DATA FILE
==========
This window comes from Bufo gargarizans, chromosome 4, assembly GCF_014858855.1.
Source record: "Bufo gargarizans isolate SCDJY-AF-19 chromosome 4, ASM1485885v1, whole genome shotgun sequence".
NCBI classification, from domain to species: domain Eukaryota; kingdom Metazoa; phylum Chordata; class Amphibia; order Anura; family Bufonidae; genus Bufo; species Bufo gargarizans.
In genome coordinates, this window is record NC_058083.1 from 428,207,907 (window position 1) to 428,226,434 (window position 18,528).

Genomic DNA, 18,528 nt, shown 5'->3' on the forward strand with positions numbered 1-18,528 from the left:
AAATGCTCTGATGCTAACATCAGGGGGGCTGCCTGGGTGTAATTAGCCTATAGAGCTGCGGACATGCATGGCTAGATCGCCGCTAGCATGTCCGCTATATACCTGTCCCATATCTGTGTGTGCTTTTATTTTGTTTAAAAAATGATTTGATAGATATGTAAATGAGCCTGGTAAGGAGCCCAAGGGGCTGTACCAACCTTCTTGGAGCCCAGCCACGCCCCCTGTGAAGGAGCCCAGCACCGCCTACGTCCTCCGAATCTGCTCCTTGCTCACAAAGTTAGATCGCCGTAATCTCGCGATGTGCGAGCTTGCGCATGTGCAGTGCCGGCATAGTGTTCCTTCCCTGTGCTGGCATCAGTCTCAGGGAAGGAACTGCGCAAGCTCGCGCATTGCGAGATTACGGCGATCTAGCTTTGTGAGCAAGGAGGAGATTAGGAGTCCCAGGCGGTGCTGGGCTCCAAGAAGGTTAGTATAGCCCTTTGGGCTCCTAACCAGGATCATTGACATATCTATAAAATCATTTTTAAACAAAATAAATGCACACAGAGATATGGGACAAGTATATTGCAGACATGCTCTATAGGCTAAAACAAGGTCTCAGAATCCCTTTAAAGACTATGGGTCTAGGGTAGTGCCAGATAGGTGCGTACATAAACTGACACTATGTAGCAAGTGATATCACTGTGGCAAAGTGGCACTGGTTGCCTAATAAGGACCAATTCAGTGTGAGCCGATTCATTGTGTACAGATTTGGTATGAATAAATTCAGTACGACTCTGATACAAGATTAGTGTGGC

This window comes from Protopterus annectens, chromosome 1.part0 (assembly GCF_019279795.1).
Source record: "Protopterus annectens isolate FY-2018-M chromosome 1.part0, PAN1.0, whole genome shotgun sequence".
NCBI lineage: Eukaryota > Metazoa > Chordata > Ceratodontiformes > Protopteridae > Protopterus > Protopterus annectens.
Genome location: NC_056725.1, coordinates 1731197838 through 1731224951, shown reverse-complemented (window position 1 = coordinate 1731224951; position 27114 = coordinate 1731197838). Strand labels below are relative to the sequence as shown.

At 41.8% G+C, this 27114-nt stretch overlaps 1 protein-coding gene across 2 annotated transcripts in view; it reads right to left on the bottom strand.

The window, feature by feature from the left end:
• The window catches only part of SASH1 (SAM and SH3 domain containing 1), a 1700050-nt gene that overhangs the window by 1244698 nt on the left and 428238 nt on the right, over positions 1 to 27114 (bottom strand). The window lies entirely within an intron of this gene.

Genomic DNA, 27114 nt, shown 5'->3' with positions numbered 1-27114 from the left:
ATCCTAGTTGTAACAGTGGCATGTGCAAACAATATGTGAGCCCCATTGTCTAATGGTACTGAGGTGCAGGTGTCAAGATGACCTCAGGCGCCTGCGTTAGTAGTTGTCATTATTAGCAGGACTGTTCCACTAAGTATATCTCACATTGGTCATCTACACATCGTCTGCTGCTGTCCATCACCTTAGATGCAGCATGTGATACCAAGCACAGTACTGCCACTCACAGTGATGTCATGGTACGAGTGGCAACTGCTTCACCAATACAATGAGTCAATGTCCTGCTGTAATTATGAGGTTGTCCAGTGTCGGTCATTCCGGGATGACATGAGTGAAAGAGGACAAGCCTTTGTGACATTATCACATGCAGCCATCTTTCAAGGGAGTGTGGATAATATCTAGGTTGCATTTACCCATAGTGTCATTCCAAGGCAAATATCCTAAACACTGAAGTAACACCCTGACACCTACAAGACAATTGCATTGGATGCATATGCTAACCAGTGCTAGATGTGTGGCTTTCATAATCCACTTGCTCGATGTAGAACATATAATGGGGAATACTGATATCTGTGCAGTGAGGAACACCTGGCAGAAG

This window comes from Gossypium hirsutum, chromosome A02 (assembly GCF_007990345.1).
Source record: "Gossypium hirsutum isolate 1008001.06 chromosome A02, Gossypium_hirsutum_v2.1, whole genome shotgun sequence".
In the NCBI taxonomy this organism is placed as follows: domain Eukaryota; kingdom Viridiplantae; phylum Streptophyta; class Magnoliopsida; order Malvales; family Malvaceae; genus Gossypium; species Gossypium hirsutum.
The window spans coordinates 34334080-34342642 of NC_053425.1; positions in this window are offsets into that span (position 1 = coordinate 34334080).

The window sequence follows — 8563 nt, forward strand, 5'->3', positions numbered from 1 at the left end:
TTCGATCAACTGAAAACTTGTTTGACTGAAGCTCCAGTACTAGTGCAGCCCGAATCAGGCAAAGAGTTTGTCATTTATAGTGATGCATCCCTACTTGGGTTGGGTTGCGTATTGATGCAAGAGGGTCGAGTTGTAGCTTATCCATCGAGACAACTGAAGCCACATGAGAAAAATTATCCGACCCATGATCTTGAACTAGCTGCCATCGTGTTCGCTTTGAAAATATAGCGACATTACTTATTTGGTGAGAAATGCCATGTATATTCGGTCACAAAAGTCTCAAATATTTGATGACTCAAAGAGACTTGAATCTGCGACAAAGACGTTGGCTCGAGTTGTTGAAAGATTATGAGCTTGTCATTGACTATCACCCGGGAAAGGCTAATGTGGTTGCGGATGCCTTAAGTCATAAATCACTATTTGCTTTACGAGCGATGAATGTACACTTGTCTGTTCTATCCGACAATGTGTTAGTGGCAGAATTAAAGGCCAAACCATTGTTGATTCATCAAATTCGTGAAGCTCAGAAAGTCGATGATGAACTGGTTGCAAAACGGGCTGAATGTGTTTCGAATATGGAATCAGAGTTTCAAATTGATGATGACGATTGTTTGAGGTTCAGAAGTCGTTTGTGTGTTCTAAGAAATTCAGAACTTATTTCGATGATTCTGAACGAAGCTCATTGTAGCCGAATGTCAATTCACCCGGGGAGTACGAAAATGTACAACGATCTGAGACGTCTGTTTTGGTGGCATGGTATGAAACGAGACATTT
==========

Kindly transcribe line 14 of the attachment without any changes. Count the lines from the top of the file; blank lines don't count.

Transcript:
Genomic DNA, 27114 nt, shown 5'->3' with positions numbered 1-27114 from the left: